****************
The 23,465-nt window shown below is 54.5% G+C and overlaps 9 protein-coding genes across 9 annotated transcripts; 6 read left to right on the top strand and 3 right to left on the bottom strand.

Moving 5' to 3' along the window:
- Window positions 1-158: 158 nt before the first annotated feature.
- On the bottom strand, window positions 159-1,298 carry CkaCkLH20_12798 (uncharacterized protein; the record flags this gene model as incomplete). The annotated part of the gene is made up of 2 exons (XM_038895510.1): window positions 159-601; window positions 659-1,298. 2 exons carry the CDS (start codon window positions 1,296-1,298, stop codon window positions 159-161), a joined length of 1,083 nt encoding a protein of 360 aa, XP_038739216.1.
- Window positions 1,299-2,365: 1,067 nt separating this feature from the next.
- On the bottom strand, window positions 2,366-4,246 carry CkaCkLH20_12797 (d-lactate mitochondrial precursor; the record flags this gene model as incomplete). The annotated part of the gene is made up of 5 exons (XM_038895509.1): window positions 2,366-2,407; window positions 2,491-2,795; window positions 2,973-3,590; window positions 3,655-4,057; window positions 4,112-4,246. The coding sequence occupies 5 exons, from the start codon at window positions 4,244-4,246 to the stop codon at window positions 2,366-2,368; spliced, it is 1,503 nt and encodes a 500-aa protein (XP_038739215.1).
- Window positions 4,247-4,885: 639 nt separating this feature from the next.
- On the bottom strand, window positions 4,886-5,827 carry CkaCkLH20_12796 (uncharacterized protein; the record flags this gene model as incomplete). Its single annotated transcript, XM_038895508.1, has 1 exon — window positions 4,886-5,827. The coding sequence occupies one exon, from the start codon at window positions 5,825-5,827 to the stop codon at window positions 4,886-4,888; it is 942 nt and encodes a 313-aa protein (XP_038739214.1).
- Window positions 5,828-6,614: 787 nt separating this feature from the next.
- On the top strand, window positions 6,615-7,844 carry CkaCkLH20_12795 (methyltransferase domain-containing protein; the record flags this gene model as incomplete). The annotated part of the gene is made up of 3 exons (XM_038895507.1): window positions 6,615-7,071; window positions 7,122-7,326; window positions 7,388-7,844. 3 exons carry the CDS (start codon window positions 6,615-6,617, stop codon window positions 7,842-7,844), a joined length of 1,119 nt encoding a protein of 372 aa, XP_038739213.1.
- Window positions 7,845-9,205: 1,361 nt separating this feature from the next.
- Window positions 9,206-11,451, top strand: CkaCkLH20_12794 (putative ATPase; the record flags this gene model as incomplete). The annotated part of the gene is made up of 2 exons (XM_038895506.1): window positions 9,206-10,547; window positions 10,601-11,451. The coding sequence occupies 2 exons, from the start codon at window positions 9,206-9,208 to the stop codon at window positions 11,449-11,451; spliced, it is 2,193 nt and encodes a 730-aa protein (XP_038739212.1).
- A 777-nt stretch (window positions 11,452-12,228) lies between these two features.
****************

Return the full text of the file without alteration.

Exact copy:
The 23,465-nt window shown below is 54.5% G+C and overlaps 9 protein-coding genes across 9 annotated transcripts; 6 read left to right on the top strand and 3 right to left on the bottom strand.

Moving 5' to 3' along the window:
- Window positions 1-158: 158 nt before the first annotated feature.
- On the bottom strand, window positions 159-1,298 carry CkaCkLH20_12798 (uncharacterized protein; the record flags this gene model as incomplete). The annotated part of the gene is made up of 2 exons (XM_038895510.1): window positions 159-601; window positions 659-1,298. 2 exons carry the CDS (start codon window positions 1,296-1,298, stop codon window positions 159-161), a joined length of 1,083 nt encoding a protein of 360 aa, XP_038739216.1.
- Window positions 1,299-2,365: 1,067 nt separating this feature from the next.
- On the bottom strand, window positions 2,366-4,246 carry CkaCkLH20_12797 (d-lactate mitochondrial precursor; the record flags this gene model as incomplete). The annotated part of the gene is made up of 5 exons (XM_038895509.1): window positions 2,366-2,407; window positions 2,491-2,795; window positions 2,973-3,590; window positions 3,655-4,057; window positions 4,112-4,246. The coding sequence occupies 5 exons, from the start codon at window positions 4,244-4,246 to the stop codon at window positions 2,366-2,368; spliced, it is 1,503 nt and encodes a 500-aa protein (XP_038739215.1).
- Window positions 4,247-4,885: 639 nt separating this feature from the next.
- On the bottom strand, window positions 4,886-5,827 carry CkaCkLH20_12796 (uncharacterized protein; the record flags this gene model as incomplete). Its single annotated transcript, XM_038895508.1, has 1 exon — window positions 4,886-5,827. The coding sequence occupies one exon, from the start codon at window positions 5,825-5,827 to the stop codon at window positions 4,886-4,888; it is 942 nt and encodes a 313-aa protein (XP_038739214.1).
- Window positions 5,828-6,614: 787 nt separating this feature from the next.
- On the top strand, window positions 6,615-7,844 carry CkaCkLH20_12795 (methyltransferase domain-containing protein; the record flags this gene model as incomplete). The annotated part of the gene is made up of 3 exons (XM_038895507.1): window positions 6,615-7,071; window positions 7,122-7,326; window positions 7,388-7,844. 3 exons carry the CDS (start codon window positions 6,615-6,617, stop codon window positions 7,842-7,844), a joined length of 1,119 nt encoding a protein of 372 aa, XP_038739213.1.
- Window positions 7,845-9,205: 1,361 nt separating this feature from the next.
- Window positions 9,206-11,451, top strand: CkaCkLH20_12794 (putative ATPase; the record flags this gene model as incomplete). The annotated part of the gene is made up of 2 exons (XM_038895506.1): window positions 9,206-10,547; window positions 10,601-11,451. The coding sequence occupies 2 exons, from the start codon at window positions 9,206-9,208 to the stop codon at window positions 11,449-11,451; spliced, it is 2,193 nt and encodes a 730-aa protein (XP_038739212.1).
- A 777-nt stretch (window positions 11,452-12,228) lies between these two features.